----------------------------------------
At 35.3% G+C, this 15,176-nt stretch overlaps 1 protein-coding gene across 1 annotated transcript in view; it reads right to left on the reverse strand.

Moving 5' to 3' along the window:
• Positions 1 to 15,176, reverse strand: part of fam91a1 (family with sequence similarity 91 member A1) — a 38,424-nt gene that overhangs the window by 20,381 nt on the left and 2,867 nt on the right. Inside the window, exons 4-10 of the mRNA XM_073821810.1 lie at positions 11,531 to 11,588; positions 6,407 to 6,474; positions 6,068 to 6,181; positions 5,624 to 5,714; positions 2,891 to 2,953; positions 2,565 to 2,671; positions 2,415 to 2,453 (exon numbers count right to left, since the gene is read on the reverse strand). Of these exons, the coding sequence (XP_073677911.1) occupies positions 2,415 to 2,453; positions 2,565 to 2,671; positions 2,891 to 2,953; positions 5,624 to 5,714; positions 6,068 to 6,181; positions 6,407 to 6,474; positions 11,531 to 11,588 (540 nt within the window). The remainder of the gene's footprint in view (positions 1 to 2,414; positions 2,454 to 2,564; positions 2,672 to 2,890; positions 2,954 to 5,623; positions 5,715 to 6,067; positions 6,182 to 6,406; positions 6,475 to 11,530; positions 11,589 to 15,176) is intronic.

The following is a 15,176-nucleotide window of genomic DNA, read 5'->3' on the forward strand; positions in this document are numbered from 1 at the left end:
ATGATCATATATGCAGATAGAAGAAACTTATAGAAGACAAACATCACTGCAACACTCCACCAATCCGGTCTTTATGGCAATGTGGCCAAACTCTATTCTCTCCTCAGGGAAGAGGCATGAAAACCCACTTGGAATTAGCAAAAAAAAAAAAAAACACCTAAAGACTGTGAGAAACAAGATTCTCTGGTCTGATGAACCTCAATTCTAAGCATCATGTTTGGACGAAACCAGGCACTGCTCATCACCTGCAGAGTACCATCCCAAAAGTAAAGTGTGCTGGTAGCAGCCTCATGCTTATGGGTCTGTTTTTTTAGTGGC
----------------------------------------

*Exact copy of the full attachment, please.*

At 35.3% G+C, this 15,176-nt stretch overlaps 1 protein-coding gene across 1 annotated transcript in view; it reads right to left on the reverse strand.

Moving 5' to 3' along the window:
• Positions 1 to 15,176, reverse strand: part of fam91a1 (family with sequence similarity 91 member A1) — a 38,424-nt gene that overhangs the window by 20,381 nt on the left and 2,867 nt on the right. Inside the window, exons 4-10 of the mRNA XM_073821810.1 lie at positions 11,531 to 11,588; positions 6,407 to 6,474; positions 6,068 to 6,181; positions 5,624 to 5,714; positions 2,891 to 2,953; positions 2,565 to 2,671; positions 2,415 to 2,453 (exon numbers count right to left, since the gene is read on the reverse strand). Of these exons, the coding sequence (XP_073677911.1) occupies positions 2,415 to 2,453; positions 2,565 to 2,671; positions 2,891 to 2,953; positions 5,624 to 5,714; positions 6,068 to 6,181; positions 6,407 to 6,474; positions 11,531 to 11,588 (540 nt within the window). The remainder of the gene's footprint in view (positions 1 to 2,414; positions 2,454 to 2,564; positions 2,672 to 2,890; positions 2,954 to 5,623; positions 5,715 to 6,067; positions 6,182 to 6,406; positions 6,475 to 11,530; positions 11,589 to 15,176) is intronic.

The following is a 15,176-nucleotide window of genomic DNA, read 5'->3' on the forward strand; positions in this document are numbered from 1 at the left end:
ATGATCATATATGCAGATAGAAGAAACTTATAGAAGACAAACATCACTGCAACACTCCACCAATCCGGTCTTTATGGCAATGTGGCCAAACTCTATTCTCTCCTCAGGGAAGAGGCATGAAAACCCACTTGGAATTAGCAAAAAAAAAAAAAAACACCTAAAGACTGTGAGAAACAAGATTCTCTGGTCTGATGAACCTCAATTCTAAGCATCATGTTTGGACGAAACCAGGCACTGCTCATCACCTGCAGAGTACCATCCCAAAAGTAAAGTGTGCTGGTAGCAGCCTCATGCTTATGGGTCTGTTTTTTTAGTGGC